The percentage of ultraviolet radiation eliminated by the glass, measured over the 290-380 nm wavelength range. The higher the percentage the less UV is transmitted. This value is calculated from the percentage transmission of ultraviolet (Tuv). Therefore UV Elimination = 100 - Tuv

Fading Reduction CoefficientFading Reduction Coefficient
The ratio of fading reduction of a glass type when compared to the fading protection of 3mm clear float. The FRC of 3mm clear float is by definition 1.0 and represents the minimum fading protection offered by standard glazing. The lower the fading reduction coefficient, the better the fading protection offered.

Solar Heat Gain CoefficientSolar Heat Gain Coefficient
The measure of the total solar energy transmittance entering a building through the glazing as heat gain. It is the total heat transmission of direct solar transmission and that proportion of absorbed radiation that is re-radiated into the building from the action of heat absorbing glass. The lower the SHGC the better the glass restricts heat energy transmission. Also known as the Solar Factor (SF) or g.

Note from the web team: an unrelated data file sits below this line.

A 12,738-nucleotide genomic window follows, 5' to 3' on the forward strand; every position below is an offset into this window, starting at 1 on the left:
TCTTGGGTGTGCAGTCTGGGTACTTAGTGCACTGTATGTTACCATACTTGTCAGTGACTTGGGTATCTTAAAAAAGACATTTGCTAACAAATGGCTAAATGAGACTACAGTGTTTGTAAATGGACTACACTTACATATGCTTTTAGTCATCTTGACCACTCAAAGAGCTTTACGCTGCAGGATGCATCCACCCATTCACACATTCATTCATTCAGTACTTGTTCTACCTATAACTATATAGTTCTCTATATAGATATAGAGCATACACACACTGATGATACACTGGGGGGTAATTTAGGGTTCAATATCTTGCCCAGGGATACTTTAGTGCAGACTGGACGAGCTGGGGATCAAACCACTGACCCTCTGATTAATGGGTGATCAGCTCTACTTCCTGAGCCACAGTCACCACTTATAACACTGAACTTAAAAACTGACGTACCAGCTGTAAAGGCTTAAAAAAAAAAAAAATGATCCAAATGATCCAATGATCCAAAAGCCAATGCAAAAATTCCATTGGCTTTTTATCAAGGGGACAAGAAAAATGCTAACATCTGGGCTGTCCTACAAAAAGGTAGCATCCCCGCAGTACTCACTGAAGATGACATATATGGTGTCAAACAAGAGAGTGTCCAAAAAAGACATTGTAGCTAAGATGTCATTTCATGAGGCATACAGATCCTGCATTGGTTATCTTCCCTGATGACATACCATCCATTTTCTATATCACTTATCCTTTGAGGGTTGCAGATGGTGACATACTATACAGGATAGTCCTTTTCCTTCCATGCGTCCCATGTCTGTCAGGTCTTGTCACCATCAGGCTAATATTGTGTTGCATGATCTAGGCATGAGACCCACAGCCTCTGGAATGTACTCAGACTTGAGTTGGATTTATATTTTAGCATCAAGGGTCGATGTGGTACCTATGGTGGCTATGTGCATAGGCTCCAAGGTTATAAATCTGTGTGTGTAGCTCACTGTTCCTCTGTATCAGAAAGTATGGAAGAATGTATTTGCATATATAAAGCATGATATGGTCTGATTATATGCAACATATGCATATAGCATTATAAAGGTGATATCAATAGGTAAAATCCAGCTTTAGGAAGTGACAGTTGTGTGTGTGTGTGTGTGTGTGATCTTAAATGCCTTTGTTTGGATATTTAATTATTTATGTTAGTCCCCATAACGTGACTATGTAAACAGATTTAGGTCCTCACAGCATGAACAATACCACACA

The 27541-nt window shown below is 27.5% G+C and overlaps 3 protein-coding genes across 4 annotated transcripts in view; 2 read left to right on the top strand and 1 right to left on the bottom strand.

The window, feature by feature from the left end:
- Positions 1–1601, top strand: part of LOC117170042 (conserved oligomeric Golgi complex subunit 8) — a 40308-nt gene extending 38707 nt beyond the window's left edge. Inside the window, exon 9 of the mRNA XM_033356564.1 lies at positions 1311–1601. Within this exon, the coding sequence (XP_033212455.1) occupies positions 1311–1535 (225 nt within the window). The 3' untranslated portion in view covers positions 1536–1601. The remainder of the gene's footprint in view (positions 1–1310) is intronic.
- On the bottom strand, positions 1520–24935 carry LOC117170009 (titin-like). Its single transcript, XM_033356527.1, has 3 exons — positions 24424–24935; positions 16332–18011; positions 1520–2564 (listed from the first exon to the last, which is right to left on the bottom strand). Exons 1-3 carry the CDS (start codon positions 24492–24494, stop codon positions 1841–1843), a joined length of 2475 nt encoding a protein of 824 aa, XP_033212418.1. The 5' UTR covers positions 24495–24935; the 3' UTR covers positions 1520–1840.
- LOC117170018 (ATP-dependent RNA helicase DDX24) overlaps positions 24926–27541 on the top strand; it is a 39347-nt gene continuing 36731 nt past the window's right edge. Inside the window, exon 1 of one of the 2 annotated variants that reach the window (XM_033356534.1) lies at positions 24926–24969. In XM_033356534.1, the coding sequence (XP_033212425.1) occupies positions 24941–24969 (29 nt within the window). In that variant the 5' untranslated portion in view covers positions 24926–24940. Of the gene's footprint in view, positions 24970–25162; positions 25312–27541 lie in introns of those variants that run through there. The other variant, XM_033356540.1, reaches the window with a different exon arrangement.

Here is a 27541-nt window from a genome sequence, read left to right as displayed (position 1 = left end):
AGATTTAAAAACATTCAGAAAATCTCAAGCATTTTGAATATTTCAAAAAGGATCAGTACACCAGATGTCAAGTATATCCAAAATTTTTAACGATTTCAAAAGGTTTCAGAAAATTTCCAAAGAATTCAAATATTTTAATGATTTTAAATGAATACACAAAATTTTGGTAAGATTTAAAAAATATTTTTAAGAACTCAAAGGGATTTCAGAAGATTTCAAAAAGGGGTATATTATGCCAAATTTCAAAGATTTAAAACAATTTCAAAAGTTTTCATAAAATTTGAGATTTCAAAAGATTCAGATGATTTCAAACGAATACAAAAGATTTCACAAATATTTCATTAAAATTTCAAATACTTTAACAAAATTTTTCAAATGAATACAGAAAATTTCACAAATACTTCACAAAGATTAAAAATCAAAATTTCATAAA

Shading CoefficientShading Coefficient
The ratio of the total solar heat gain through a particular glass compared to the total solar heat gain through 3mm clear float glass. (86%) The shading coefficient of 3mm clear float is by definition 1.0 and represents a base glass performance. The lower the shading coefficient the less heat gain and thus more shading is provided by the glass. The shading coefficient is calculated as SC = SHGC / 0.86

Window Efficiency Rating SystemWindow Efficiency Rating System